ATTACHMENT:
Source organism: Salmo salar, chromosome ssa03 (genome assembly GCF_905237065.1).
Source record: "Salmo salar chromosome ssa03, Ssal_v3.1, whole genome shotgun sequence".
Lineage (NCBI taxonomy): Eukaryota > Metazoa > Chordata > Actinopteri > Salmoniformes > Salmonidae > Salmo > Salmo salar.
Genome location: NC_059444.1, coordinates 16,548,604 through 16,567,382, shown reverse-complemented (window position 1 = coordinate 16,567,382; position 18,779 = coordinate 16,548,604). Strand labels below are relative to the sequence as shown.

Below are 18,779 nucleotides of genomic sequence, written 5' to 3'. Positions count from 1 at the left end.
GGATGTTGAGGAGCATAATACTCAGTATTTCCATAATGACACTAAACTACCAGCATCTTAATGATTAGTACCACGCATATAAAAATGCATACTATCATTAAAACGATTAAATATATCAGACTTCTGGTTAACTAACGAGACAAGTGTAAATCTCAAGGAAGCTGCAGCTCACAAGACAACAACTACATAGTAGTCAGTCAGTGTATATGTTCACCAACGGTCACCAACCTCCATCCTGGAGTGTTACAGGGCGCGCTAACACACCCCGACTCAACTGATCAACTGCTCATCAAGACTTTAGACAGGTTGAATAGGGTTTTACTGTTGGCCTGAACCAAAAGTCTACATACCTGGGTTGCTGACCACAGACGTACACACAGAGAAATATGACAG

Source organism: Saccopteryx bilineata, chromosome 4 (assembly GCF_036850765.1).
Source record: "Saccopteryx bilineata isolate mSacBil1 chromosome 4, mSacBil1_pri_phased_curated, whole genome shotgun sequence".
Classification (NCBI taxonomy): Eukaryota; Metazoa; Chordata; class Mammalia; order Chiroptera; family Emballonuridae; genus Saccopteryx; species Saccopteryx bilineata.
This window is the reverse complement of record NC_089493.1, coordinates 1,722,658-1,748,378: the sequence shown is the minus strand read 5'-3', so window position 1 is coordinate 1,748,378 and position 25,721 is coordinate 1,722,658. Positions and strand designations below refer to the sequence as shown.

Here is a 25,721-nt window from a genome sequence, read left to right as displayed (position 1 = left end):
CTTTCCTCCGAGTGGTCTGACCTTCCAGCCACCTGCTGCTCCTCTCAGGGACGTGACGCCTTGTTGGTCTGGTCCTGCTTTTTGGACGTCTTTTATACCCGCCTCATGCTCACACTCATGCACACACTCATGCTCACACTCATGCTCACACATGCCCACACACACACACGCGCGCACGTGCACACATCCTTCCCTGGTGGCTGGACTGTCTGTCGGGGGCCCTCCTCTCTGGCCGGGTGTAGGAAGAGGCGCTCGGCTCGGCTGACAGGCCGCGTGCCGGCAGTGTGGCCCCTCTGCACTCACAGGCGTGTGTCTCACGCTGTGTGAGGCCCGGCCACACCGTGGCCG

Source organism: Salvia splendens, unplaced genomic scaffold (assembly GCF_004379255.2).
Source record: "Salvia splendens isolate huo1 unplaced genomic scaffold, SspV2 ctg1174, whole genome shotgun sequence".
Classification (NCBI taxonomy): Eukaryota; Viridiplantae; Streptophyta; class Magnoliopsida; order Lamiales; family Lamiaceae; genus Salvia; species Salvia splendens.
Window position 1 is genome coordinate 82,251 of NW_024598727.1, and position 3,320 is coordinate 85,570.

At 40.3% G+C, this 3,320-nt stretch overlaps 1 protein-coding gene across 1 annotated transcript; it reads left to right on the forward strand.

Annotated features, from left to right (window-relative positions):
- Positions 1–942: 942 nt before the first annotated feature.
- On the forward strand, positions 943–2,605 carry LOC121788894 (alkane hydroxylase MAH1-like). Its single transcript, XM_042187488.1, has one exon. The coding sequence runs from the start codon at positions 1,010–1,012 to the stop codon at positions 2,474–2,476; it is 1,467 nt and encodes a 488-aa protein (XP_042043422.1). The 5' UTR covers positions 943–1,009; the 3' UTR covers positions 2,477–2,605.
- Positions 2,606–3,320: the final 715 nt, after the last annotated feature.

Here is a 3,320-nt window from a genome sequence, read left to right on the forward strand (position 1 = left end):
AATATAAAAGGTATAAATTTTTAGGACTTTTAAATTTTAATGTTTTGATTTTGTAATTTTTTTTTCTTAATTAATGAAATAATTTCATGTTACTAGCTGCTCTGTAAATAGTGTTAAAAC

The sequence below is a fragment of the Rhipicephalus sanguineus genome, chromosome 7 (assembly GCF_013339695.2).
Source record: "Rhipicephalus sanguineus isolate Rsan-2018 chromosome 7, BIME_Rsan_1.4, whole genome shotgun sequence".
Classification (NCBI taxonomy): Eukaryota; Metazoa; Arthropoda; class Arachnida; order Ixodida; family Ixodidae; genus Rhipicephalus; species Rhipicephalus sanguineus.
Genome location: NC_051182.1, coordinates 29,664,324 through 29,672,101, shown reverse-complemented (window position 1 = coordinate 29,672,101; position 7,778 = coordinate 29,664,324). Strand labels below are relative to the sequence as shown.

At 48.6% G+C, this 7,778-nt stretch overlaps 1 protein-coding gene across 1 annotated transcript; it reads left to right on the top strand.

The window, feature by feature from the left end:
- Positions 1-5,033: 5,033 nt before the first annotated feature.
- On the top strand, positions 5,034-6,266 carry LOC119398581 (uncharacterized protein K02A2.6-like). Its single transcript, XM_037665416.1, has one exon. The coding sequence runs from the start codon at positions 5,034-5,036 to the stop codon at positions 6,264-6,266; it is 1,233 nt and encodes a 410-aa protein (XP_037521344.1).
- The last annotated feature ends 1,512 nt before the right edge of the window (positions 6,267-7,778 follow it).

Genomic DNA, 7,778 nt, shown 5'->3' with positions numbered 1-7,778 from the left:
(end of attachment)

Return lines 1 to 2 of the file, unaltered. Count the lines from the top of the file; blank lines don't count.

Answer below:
Source organism: Salmo salar, chromosome ssa03 (genome assembly GCF_905237065.1).
Source record: "Salmo salar chromosome ssa03, Ssal_v3.1, whole genome shotgun sequence".